Following the Sichuan Wenchuan earthquake, it has been very interesting to watch how the Chinese government and people have reacted, and how many western observers have reacted. For the first time in Chinese history, the Chinese government has ordered that Chinese flags have to be lowered to half-staff, for three days from May 19-21. What is most significant, is that this is the first time that the flag has been lowered for ordinary civilians in Chinese history, ever.
China has always had a larger population than other countries, and the country has had very bloody periods in its history. Some 20M Chinese were killed in the 19th century during a civil war, the Taiping Rebellion, and possibly another 20M were killed in WWII, when Japan invaded China. Millions also died because of bad political policy decisions in the 1950s and 1960s, which reached their culmination in the Cultural Revolution.
Unlike in Washington DC, where you can find war monuments to Americans killed in WWII, the Korean War and the Vietnam War, there are no war memorials to Chinese soldiers or civilians killed in these wars, or to any who died as a result of bad government policy decisions. For the most part, they have just become unknown individuals who died and are now forgotten.
This is why the decision to lower the Chinese flag for ordinary civilians is so different and marks a break with the past. For the first time in its history, the Chinese government is saying that it is OK to mourn for ordinary civilians. This did not happen during the Tangshan earthquake, which killed some 450,000 civilians in 1976, or in 1989, or even so much during the SARS crisis of 2003.
For the first time, a Chinese government has embraced the idea that any human life, even that of ordinary human lives, has value. Actually, this is a very western concept, and is a very important step on the road to democracy. Is this not a valuable change in China’s reforms and opening up? This will make it that much more difficult for any Chinese government to dismiss the value of any Chinese lives which are lost in the future, whether they are due to natural disaster, or war, or for political reasons.
The Chinese government and party have activated their media, and issued an edict that entertainment websites should shut down over the next three days, entertainment programming should be curtailed, along with three minutes of mourning each day.
This move immediately attracted strong criticism from many members of the Twitterati in the US who, to put it frankly, have embarrassingly little understanding of China, and continue to see China in over-simplified black and white stereotypes, as you can see in this feed from Robert Scoble’s Friendfeed account.
When I think that the people who have Friendfeed accounts represent smart, well-educated, tech-savvy people, and they say these things, I just get depressed. The stereotypes and distrust of China just run so deep.
I get a very different view simply because I read Chinese, and I know what many Chinese say and think on the Internet, where people have much more latitude to express themselves than on TV and the print media. Sure, the government has an agenda and is spinning and exploiting this to make themselves look good. And in some ways, they are doing it in a clumsy way. But the government is now accountable to protect the lives of ordinary Chinese.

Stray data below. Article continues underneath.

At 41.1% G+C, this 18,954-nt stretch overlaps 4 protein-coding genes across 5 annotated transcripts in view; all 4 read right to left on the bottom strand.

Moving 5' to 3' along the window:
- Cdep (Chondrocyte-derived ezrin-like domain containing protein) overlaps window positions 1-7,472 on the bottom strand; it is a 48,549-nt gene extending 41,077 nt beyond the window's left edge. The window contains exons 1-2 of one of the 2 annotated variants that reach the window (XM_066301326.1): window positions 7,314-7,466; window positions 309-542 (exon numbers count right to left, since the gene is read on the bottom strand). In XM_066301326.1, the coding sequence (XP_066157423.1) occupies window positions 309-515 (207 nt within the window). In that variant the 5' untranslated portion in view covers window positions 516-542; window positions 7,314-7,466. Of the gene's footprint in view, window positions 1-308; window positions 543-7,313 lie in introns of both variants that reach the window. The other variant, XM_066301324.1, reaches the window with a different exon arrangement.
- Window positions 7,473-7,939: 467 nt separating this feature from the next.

After 9/11, the US government claimed all kinds of special powers, including surveillance wiretaps, the need to kidnap and torture terror suspects, and the need to invade Iraq because the government of Saddam Hussein had weapons of mass destruction, and the government needed to keep these weapons from falling into the hands of terrorists. If there is one thing we can learn from all tragedies, it is that all governments have agendas, and they will exploit every opportunity to push their agendas in the event of a tragedy.
But it does not mean that the original intent should be completely dismissed out of hand as the actions of a dictatorial regime.
Maybe I’m asking too much, but can some people, Americans especially, try to look at China through the eyes of the Chinese, and not always try to scare and frighten other Americans into asking what the “rise” of China means to the US and the west? Is it too much to think or ask that maybe, just maybe, Chinese don’t spend everyday plotting how to steal their jobs and turn America into a third-world economy? And that maybe, they are just ordinary people who are trying to get along in life, and raise their child and get him/her in a good school, and buy a house? And that the government is far from perfect, but it has allowed ordinary Chinese to have a much better standard of living than before, and is now, for the first time, beginning to care for and mourn the loss of ordinary civilian lives?
There’s a very simple rule: If you reach out and treat people like friends, they tend to act like friends, and if you treat them suspiciously, they become enemies.
In the beginning, it’s hard to reach out and trust people you don’t know well as friends because they seem so foreign and different, but it’s always works out better in the end.
UPDATE 5/20/08: I was interviewed by Christine Lu of China Business Network about this article and you can read that interview here. This article is also referenced in a blog article for the Guardian (UK).
EastSouthNorthWest has an article about how the Central Publicity Department, which is a Chinese government and party organ in charge of making sure that the official line is carried in the Chinese media, dealt with the earthquake crisis.